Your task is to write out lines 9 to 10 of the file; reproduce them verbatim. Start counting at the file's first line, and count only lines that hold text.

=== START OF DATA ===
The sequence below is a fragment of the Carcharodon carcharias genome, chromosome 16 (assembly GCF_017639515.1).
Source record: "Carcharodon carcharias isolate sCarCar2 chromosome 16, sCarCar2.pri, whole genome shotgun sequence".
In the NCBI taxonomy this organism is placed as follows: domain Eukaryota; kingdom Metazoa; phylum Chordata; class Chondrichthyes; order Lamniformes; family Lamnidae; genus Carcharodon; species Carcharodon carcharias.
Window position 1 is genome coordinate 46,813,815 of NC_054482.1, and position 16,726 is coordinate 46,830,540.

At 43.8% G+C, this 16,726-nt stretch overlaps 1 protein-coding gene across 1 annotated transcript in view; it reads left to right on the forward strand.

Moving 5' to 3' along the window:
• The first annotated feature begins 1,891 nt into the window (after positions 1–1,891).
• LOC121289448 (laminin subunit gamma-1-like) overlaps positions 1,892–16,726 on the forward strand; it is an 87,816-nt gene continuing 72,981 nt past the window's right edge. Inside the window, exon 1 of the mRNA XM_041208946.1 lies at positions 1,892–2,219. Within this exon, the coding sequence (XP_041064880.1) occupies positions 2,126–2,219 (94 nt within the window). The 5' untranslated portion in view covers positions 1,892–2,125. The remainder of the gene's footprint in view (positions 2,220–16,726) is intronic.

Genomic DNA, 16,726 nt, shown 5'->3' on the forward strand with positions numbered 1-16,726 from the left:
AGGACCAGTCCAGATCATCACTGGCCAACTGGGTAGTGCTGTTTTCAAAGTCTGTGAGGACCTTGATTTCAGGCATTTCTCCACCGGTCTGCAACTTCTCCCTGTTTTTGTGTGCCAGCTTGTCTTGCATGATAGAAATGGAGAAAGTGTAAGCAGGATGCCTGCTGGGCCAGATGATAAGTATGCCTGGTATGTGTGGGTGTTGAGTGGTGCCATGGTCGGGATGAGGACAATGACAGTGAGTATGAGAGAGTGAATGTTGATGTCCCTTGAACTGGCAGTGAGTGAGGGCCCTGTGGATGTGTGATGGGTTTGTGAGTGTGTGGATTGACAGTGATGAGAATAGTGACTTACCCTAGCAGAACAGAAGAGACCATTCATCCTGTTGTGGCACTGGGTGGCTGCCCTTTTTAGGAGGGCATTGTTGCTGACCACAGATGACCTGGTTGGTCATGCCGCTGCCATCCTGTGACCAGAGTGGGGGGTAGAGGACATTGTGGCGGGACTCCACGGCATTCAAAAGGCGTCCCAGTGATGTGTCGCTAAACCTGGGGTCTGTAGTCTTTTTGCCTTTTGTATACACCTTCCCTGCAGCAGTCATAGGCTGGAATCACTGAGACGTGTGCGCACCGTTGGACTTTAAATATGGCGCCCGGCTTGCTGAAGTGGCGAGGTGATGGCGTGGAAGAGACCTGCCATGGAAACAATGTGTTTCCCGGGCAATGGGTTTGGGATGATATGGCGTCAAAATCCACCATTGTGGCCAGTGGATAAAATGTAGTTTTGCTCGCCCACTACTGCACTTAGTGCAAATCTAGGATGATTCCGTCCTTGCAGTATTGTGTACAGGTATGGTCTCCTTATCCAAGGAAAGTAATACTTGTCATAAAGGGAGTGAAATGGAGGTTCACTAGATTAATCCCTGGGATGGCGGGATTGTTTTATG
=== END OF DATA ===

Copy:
Genomic DNA, 16,726 nt, shown 5'->3' on the forward strand with positions numbered 1-16,726 from the left:
AGGACCAGTCCAGATCATCACTGGCCAACTGGGTAGTGCTGTTTTCAAAGTCTGTGAGGACCTTGATTTCAGGCATTTCTCCACCGGTCTGCAACTTCTCCCTGTTTTTGTGTGCCAGCTTGTCTTGCATGATAGAAATGGAGAAAGTGTAAGCAGGATGCCTGCTGGGCCAGATGATAAGTATGCCTGGTATGTGTGGGTGTTGAGTGGTGCCATGGTCGGGATGAGGACAATGACAGTGAGTATGAGAGAGTGAATGTTGATGTCCCTTGAACTGGCAGTGAGTGAGGGCCCTGTGGATGTGTGATGGGTTTGTGAGTGTGTGGATTGACAGTGATGAGAATAGTGACTTACCCTAGCAGAACAGAAGAGACCATTCATCCTGTTGTGGCACTGGGTGGCTGCCCTTTTTAGGAGGGCATTGTTGCTGACCACAGATGACCTGGTTGGTCATGCCGCTGCCATCCTGTGACCAGAGTGGGGGGTAGAGGACATTGTGGCGGGACTCCACGGCATTCAAAAGGCGTCCCAGTGATGTGTCGCTAAACCTGGGGTCTGTAGTCTTTTTGCCTTTTGTATACACCTTCCCTGCAGCAGTCATAGGCTGGAATCACTGAGACGTGTGCGCACCGTTGGACTTTAAATATGGCGCCCGGCTTGCTGAAGTGGCGAGGTGATGGCGTGGAAGAGACCTGCCATGGAAACAATGTGTTTCCCGGGCAATGGGTTTGGGATGATATGGCGTCAAAATCCACCATTGTGGCCAGTGGATAAAATGTAGTTTTGCTCGCCCACTACTGCACTTAGTGCAAATCTAGGATGATTCCGTCCTTGCAGTATTGTGTACAGGTATGGTCTCCTTATCCAAGGAAAGTAATACTTGTCATAAAGGGAGTGAAATGGAGGTTCACTAGATTAATCCCTGGGATGGCGGGATTGTTTTATG